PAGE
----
Why do new violins need a break-in period?


New violins require a period of playing time to reach their optimal state, and this is a consensus among all violinists. But why is this break-in period necessary? Let's explore the secrets behind it.

Table of Contents

Playing the violin at a family party Fiddlover Violin Shop

Inspiration from a violin teacher

Recently, I visited a violin teacher whose primary job is to teach beginners how to play the violin. I brought two new violins with me - the Fiddlover Q003 violin and the Q020 violin. The Q003 violin costs $659, while the Q020 violin costs $1249. I wanted to learn from her about the differences between these two violins.

Luckily, she was very enthusiastic and willing to help me test these two violins. As she began to play, I was completely immersed in her performance. Listening to a violin being played up close is a wonderful experience, but I couldn't make a detailed distinction between the two violins. I felt that the Q003 had a clear, bright sound, while the Q020 sounded warmer and fuller. Unfortunately, I couldn't clearly distinguish the quality between the two violins.

She told me that both violins were new and needed a period of playing time to fully bring out their potential, and they had to be played correctly, otherwise, it would affect the sound of the violin. The Q003 violin is very suitable for beginners or people with some playing experience. Its sound is good, but more than 70% of its potential has already been realized, so there is not much room for improvement. However, the Q020 violin has a lot of potentials to be developed, but it requires a period of break-in time to achieve it.

This surprised me, but I also felt very confused. I had heard before that new violin needed to be played for some time, but I thought this might just be a psychological feeling, like how we feel less comfortable in a new house compared to an old one. I thought it was just a feeling and not the actual condition of the violin itself.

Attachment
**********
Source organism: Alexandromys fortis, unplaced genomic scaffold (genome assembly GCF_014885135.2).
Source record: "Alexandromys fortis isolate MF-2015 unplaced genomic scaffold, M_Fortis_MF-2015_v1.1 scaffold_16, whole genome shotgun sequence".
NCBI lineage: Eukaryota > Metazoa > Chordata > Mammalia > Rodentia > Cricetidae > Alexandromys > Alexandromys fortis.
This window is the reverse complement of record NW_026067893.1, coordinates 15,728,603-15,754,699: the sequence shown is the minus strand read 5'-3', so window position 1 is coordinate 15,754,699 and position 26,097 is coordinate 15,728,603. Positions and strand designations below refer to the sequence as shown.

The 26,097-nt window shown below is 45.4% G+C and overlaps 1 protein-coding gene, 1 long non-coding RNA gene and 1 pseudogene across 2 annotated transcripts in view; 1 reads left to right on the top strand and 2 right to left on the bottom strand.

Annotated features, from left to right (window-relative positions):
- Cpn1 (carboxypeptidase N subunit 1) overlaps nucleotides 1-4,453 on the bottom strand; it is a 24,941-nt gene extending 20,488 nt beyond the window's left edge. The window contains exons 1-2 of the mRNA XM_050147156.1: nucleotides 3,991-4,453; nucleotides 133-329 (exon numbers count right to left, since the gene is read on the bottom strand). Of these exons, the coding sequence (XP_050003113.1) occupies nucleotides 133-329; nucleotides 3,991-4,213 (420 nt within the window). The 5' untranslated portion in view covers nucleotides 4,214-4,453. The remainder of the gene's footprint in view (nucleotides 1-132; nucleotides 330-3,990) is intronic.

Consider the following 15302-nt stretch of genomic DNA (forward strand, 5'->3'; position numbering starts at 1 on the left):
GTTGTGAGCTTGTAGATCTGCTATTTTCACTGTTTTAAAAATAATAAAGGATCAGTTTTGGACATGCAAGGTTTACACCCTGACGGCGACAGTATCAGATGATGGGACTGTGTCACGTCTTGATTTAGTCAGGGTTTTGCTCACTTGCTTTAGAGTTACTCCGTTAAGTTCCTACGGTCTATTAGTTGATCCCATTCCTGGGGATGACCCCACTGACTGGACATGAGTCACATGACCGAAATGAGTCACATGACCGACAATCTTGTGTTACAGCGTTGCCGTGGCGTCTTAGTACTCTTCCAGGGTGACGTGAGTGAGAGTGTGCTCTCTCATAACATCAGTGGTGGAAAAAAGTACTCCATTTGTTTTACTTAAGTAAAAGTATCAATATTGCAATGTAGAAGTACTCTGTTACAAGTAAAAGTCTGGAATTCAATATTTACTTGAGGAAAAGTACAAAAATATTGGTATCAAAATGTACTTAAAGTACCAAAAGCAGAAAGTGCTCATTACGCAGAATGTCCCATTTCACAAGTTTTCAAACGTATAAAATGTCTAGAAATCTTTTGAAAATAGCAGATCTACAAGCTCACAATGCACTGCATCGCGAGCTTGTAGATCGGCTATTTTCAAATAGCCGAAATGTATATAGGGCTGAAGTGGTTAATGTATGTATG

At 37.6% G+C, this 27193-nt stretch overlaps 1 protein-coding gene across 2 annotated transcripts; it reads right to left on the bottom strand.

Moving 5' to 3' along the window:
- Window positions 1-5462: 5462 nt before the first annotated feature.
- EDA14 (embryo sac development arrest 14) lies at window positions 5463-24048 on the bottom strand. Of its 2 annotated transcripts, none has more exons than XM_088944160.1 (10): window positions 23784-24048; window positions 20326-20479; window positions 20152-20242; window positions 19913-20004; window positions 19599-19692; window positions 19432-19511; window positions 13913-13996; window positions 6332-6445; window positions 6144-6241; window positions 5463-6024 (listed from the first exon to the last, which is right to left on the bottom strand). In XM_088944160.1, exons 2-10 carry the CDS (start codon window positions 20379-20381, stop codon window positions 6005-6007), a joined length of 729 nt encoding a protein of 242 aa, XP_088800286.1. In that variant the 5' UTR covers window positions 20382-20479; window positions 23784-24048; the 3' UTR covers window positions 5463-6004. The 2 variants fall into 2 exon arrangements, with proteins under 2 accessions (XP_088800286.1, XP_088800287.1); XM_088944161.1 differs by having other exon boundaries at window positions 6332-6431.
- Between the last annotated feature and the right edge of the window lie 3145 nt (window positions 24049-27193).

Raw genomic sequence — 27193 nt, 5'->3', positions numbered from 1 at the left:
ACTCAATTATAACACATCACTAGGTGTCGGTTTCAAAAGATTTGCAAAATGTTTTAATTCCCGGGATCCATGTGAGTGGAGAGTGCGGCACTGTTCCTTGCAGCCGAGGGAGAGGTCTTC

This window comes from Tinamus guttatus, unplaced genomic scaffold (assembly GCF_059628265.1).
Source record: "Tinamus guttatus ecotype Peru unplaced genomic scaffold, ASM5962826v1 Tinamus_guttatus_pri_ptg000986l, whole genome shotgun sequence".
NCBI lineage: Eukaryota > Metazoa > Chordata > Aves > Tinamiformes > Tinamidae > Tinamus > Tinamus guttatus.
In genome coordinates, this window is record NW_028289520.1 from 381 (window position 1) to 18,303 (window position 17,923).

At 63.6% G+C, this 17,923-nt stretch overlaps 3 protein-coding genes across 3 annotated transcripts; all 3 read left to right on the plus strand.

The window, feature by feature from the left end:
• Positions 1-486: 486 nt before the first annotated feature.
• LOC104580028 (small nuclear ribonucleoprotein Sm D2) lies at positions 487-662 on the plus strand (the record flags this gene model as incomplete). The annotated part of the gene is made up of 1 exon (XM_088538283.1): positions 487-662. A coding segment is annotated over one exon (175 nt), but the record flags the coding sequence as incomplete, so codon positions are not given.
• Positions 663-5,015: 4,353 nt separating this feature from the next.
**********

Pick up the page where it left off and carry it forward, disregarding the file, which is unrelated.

She noticed my confusion and took out the violin that she had been using for three years in her performances. It was a cheap violin that cost only $300 (she used it for fear of damaging her main violin during performances), but it had a very good sound, a very beautiful sound. She told me that this was the best state that a new violin could reach after being played in.

This sparked my interest, so why do new violins need a break-in period?

The violin is constantly under stress

In this article, stress refers to the pressure of internal interactions caused by external forces or other external factors within an object.

Dr. David Hunt found in 1996 that vibration can cause a decrease in the damping coefficient of wood, leading to longer resonance times. While this does provide evidence of changes occurring, I believe the reason for this is that violins are constantly under stress, which includes three types of stress: stress in the woodstress on the violin's structure, and stress from external factors.